A top official of one of the IOCs told our correspondent in Lagos on Friday that it now made more economic sense to do business in other African countries than Nigeria.
According to him, there are too many vested interests in the Nigerian oil and gas sector, some of which are diverse, and conflicting.
He said, “We are divesting from Nigeria to countries like Angola and Ghana because it now makes more economic sense to do business there.”
He said the situation in the country had gone so bad that some players, which could not break even, had resorted to cutting corners.
A French oil group, Total, recently announced the sale of its 20 per cent stake in a Nigerian offshore bloc to China’s Sinopec for $2.5bn.
The OML 138 bloc, which includes the Usan oil well already in production since February, is co-owned by the United States groups, Chevron and ExxonMobil, and a Canadian company, Nexen.
In September, Total also announced an asset sale programme worth $20bn to be carried out between 2012 and 2014. With the Nigerian divestment, Total has so far raised $7.5bn.
“The transaction is aligned with Total’s active portfolio management,” the President, Upstream at Total, Yves-Louis Darricarrere, had said then.
“Usan accounts for less than 10 per cent of the group’s equity production in Nigeria. This sale of an asset operated from a minority position will allow us to focus our resources on the material growth opportunities in Total’s portfolio,” he said.
Shell Petroleum Development Company of Nigeria Limited, a subsidiary of Royal Dutch Shell Plc, had also handed over oil mining lease (OML) 40 to Elcrest Exploration and Production Nigeria Limited.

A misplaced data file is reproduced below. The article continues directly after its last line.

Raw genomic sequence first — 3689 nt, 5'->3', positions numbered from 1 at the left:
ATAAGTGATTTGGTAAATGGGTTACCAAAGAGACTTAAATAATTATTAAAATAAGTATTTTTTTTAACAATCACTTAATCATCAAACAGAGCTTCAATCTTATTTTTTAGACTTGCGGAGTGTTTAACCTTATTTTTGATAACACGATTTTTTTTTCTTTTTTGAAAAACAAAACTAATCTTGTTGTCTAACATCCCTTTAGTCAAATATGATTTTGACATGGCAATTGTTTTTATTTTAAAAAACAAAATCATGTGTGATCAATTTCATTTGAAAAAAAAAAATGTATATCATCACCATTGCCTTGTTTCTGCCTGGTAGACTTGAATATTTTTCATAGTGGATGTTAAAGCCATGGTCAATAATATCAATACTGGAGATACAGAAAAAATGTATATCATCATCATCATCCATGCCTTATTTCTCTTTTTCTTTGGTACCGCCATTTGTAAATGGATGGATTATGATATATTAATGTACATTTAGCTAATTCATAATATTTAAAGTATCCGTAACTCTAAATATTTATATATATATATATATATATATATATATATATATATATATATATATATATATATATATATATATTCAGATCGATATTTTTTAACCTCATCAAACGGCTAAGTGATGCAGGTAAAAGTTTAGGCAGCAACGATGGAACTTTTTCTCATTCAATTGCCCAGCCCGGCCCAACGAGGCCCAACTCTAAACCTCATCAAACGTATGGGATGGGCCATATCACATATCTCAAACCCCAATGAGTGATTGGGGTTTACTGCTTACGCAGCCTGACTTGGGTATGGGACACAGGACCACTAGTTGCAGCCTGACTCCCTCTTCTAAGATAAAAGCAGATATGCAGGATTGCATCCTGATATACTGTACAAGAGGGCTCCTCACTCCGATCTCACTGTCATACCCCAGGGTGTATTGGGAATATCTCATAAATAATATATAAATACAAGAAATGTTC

The deal, which was completed on August 31, 2012, led to the assignment of its 30 per cent interest in OML 40 in the Niger Delta to Elcrest Exploration and Production Nigeria Limited. Total cash proceeds for SPDC amounted to some $102m.
But the Chair, Shell Nigeria, Mr. Mutiu Sunmonu, said, “We are not leaving the Western Niger Delta because of insecurity or environmental issues. We are also not leaving Nigeria.
“I have continued to stress the point that the divestment of our equity from some oil blocks in the Niger Delta is a strategic refocusing of our portfolio.”
This year, the NNPC had confirmed moves by the United States’ oil major, ConocoPhillips, to sell its onshore and offshore oil and gas fields in Nigeria.
But, it said contrary to media reports, the US firm would retain its interest in the multi-billion dollar Brass Liquefied Natural Gas project.
It was said that the divestment decision was as a result of global re-organisation of the ConocoPhillips Group.
A former Group Managing Director of the Nigerian National Petroleum Corporation, Mr. Funsho Kupolokun, said that continuous divestment by IOCs was not a good sign for the country.
Kupokun, who spoke at a stakeholders’ forum organised for oil and gas players by KPMG, called for more constructive engagement among stakeholders, given the challenges before the nation.